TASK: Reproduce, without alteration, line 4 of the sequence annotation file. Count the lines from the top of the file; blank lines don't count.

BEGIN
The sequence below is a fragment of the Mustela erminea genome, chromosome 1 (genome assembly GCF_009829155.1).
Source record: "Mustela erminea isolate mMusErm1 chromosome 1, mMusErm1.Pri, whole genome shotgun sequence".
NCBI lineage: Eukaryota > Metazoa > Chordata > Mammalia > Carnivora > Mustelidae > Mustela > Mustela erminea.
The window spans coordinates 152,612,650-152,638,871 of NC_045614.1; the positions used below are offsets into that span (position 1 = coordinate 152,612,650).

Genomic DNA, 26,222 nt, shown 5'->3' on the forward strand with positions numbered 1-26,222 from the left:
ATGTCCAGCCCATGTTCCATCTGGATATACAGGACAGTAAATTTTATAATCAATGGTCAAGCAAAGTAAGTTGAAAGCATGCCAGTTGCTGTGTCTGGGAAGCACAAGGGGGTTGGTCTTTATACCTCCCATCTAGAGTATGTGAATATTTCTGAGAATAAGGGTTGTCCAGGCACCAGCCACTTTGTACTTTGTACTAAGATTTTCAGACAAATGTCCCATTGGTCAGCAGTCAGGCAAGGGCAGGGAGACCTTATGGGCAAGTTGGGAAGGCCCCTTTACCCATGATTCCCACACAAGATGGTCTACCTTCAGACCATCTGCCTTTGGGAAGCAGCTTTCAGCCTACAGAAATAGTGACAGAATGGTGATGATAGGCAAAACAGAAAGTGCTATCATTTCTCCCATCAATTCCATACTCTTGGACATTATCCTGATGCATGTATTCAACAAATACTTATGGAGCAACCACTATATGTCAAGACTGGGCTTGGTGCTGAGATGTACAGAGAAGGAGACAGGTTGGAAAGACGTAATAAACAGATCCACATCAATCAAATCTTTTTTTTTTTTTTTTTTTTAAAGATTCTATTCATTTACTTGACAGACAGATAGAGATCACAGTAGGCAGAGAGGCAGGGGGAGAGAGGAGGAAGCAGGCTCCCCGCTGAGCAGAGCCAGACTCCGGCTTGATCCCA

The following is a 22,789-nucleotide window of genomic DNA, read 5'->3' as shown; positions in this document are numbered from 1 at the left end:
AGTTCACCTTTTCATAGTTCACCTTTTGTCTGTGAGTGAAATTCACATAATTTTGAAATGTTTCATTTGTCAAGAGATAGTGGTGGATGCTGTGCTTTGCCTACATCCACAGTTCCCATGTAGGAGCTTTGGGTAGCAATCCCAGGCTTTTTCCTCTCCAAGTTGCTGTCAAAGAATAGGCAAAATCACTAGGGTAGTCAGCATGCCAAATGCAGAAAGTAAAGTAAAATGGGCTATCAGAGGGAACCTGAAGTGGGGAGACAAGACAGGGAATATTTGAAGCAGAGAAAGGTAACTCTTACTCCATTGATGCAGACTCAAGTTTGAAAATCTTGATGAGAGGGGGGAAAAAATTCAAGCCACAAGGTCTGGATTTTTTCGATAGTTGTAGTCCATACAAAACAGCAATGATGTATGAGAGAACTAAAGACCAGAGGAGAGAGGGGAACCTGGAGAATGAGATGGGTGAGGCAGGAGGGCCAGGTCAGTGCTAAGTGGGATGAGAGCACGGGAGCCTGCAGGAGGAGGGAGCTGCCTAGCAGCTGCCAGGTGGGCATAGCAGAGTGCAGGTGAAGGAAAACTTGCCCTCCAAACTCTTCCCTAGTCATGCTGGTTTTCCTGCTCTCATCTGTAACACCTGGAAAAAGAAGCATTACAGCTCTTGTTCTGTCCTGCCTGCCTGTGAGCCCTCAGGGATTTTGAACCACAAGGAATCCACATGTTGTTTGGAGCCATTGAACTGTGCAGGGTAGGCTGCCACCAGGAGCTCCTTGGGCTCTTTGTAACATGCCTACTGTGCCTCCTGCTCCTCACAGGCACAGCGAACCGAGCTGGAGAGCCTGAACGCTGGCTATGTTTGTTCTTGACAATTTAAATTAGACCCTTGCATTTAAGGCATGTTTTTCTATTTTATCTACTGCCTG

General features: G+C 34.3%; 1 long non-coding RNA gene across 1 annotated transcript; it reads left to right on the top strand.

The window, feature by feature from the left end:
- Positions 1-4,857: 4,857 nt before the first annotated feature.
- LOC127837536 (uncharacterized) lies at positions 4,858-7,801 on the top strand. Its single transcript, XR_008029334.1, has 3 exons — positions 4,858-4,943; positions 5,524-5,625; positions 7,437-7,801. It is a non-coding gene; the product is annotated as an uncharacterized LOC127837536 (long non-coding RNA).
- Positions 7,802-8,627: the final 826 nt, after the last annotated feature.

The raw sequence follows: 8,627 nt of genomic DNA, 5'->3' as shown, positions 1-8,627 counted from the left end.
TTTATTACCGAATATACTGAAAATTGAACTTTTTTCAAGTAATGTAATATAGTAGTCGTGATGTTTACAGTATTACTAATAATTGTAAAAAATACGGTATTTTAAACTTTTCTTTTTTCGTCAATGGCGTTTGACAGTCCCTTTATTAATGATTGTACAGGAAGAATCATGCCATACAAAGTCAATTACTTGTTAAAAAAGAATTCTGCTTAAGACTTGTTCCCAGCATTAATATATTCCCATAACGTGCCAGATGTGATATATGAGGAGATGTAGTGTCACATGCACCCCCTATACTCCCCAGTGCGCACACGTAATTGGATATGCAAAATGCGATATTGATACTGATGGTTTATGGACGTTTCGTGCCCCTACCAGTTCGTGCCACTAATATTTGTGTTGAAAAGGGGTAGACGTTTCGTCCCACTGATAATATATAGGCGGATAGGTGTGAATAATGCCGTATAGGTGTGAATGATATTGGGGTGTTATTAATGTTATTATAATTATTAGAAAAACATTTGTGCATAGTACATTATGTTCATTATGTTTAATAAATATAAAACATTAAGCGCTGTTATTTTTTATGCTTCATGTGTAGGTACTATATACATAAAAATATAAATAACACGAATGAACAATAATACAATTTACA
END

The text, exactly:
The window spans coordinates 152,612,650-152,638,871 of NC_045614.1; the positions used below are offsets into that span (position 1 = coordinate 152,612,650).